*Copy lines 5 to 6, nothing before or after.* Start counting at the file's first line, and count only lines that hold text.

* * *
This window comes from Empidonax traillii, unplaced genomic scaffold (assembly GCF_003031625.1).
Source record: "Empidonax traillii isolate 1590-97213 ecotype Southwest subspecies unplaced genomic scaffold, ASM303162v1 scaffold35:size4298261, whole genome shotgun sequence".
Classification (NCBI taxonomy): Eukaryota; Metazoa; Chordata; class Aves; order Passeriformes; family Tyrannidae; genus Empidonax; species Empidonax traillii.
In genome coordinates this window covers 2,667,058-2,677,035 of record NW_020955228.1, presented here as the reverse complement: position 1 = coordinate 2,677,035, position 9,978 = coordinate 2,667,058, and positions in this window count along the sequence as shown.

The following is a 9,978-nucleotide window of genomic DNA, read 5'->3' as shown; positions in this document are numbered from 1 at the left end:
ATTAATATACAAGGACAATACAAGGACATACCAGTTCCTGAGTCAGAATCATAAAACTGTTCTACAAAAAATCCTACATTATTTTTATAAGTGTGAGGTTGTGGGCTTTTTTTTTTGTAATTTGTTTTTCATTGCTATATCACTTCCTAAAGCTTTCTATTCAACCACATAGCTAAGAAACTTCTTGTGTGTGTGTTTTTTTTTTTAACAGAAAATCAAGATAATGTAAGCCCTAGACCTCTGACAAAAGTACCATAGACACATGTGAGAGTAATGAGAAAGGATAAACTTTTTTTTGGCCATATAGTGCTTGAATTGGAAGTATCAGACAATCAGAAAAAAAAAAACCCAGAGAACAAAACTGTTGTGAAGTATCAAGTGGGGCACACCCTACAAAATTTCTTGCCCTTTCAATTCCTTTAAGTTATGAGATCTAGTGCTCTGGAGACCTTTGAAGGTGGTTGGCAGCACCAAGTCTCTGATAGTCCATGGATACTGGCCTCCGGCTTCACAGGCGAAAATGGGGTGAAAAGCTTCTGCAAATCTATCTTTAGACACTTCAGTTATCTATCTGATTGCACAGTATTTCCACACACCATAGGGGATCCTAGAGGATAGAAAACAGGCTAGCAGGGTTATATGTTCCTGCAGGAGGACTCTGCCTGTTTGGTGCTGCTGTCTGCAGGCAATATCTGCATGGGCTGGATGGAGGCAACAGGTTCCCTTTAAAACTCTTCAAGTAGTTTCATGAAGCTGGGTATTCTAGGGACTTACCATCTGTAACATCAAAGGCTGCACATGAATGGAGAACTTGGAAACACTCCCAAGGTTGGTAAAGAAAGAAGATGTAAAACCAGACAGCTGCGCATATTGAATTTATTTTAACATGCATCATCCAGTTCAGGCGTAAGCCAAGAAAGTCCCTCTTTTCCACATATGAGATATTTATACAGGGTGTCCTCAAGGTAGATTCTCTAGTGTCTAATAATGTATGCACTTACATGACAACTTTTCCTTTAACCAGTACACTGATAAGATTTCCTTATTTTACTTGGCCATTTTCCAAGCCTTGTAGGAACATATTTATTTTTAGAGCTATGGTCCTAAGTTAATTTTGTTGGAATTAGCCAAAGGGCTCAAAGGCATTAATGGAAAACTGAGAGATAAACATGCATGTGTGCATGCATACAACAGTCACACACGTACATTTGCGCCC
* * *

The following is a 9,978-nucleotide window of genomic DNA, read 5'->3' as shown; positions in this document are numbered from 1 at the left end:
ATTAATATACAAGGACAATACAAGGACATACCAGTTCCTGAGTCAGAATCATAAAACTGTTCTACAAAAAATCCTACATTATTTTTATAAGTGTGAGGTTGTGGGCTTTTTTTTTTGTAATTTGTTTTTCATTGCTATATCACTTCCTAAAGCTTTCTATTCAACCACATAGCTAAGAAACTTCTTGTGTGTGTGTTTTTTTTTTTAACAGAAAATCAAGATAATGTAAGCCCTAGACCTCTGACAAAAGTACCATAGACACATGTGAGAGTAATGAGAAAGGATAAACTTTTTTTTGGCCATATAGTGCTTGAATTGGAAGTATCAGACAATCAGAAAAAAAAAAACCCAGAGAACAAAACTGTTGTGAAGTATCAAGTGGGGCACACCCTACAAAATTTCTTGCCCTTTCAATTCCTTTAAGTTATGAGATCTAGTGCTCTGGAGACCTTTGAAGGTGGTTGGCAGCACCAAGTCTCTGATAGTCCATGGATACTGGCCTCCGGCTTCACAGGCGAAAATGGGGTGAAAAGCTTCTGCAAATCTATCTTTAGACACTTCAGTTATCTATCTGATTGCACAGTATTTCCACACACCATAGGGGATCCTAGAGGATAGAAAACAGGCTAGCAGGGTTATATGTTCCTGCAGGAGGACTCTGCCTGTTTGGTGCTGCTGTCTGCAGGCAATATCTGCATGGGCTGGATGGAGGCAACAGGTTCCCTTTAAAACTCTTCAAGTAGTTTCATGAAGCTGGGTATTCTAGGGACTTACCATCTGTAACATCAAAGGCTGCACATGAATGGAGAACTTGGAAACACTCCCAAGGTTGGTAAAGAAAGAAGATGTAAAACCAGACAGCTGCGCATATTGAATTTATTTTAACATGCATCATCCAGTTCAGGCGTAAGCCAAGAAAGTCCCTCTTTTCCACATATGAGATATTTATACAGGGTGTCCTCAAGGTAGATTCTCTAGTGTCTAATAATGTATGCACTTACATGACAACTTTTCCTTTAACCAGTACACTGATAAGATTTCCTTATTTTACTTGGCCATTTTCCAAGCCTTGTAGGAACATATTTATTTTTAGAGCTATGGTCCTAAGTTAATTTTGTTGGAATTAGCCAAAGGGCTCAAAGGCATTAATGGAAAACTGAGAGATAAACATGCATGTGTGCATGCATACAACAGTCACACACGTACATTTGCGCCC